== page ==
In the first quiz of the new season with a resounding win in the Stormont, with the home team second and The Gig third. Not content in winning Tom also relived me of a £10 with his knowledge of English football team badges.
No takers for the team bonus which will roll over to next weeks venue The Dreadnought.
On 16th October 199 years ago London witnessed one of the most bizarre and tragic accidents in its history.
In the neighbourhood of St Giles – where the Dominion Theatre now stands – loomed the vast Henry Meux and Co Brewery. Inside were a number of huge vats, each ‘three to four storeys in height’ and capable of holding up to 3500 barrels of porter (strong beer).
On 16th October 1814 at around 5pm disaster struck when one of the vats exploded. The beer burst through the brewhouse with such force that the bricks from the walls flew over the tops of neighbouring houses. As beer surged forward, the backs of a number of buildings on adjacent Russell street were caved in – two private houses, a booksellers, a poulterers and the Tavistock Arms.
Within minutes, neighbouring George Street and New Street were swamped with alcohol, with the houses on Russell Street bearing the brunt of the wave as beer crashed into the buildings and swept down into the cellars. Servants sought safety by clambering onto furniture, but not everyone managed to escape unharmed. On the first floor of one of the private residences on Russell Street a mother and daughter were having tea; the mother was killed instantly by the onrushing porter, while her daughter was swept through a partition and ‘dashed to pieces’. In the Tavistock Arms a young girl suffocated. In another house around 30 people had gathered for the wake of a young girl who had died just days earlier. Tragically five of those died.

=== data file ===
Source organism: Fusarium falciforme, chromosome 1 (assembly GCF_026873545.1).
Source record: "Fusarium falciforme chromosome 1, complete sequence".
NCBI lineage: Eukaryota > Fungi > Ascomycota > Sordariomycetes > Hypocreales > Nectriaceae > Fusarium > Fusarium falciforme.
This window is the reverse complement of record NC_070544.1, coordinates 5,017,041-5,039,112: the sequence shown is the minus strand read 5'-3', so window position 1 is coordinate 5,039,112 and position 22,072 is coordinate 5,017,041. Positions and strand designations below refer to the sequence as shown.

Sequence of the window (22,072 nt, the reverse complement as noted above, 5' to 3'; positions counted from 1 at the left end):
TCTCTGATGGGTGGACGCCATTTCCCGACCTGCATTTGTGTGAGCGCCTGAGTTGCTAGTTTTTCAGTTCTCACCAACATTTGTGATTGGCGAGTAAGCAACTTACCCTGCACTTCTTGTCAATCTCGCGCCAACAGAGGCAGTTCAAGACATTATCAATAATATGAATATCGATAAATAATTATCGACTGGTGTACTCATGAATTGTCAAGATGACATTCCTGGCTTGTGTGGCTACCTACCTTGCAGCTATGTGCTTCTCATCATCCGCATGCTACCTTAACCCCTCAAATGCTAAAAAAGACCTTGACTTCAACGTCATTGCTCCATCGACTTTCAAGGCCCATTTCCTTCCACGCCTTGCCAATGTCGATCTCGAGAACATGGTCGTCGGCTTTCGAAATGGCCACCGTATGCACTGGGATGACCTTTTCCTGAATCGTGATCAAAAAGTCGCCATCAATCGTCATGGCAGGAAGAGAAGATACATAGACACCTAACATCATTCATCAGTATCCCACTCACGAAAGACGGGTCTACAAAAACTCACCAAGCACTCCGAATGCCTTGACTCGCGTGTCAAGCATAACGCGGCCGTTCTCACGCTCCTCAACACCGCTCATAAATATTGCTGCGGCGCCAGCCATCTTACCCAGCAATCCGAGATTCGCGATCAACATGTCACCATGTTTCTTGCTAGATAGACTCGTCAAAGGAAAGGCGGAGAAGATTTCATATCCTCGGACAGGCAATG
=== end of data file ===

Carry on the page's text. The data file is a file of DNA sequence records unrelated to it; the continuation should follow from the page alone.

The London Morning Post described the aftermath of the explosion: ‘The surrounding scene of desolation presents a most awful and terrific appearance, equal to that which fire or earthquake may be supposed to occasion’. A large and devastated community gathered quickly and attempted to rescue those who had survived. Three men were rescued from the brewery by people wading in beer up to their waists while others cleared away the rubbish and listened to the cries of trapped residents.
Eight people died in the disaster. In the aftermath three of the bodies were laid in coffins with shrouds nearby, with members of the public paying their respects and leaving a small contribution towards their funeral. Five people who had died in the wake were laid in a parlour in black coffins while their names and ages were written on lids that stood around the room. Two constables stood at the door with a plate for donations, and it was reported that people of all financial standing left money, supported by the local shopkeepers who positioned notes in their windows to take subscriptions for the bereaved.
The one consolation was that the accident didn’t happen an hour later as this meant that the majority of men were still at work.
How did this tragedy come to pass? Well, according to the London Morning Post, the vat which burst was said to be old and ‘in a decayed state’. Evidence given to the House of Commons Select Committee in 1817 suggested that the brewer Henry Meux ‘used methods on the borders of legality and beyond to secure trade’.
Despite losses of around £15,000 the brewery not only survived but flourished and Henry Meux’s personal fortune grew with it. Within a month he had married, and petitioned the government for remission of £7000 excise duties paid on the beer lost in the accident, and before he died he had been granted a baronetcy!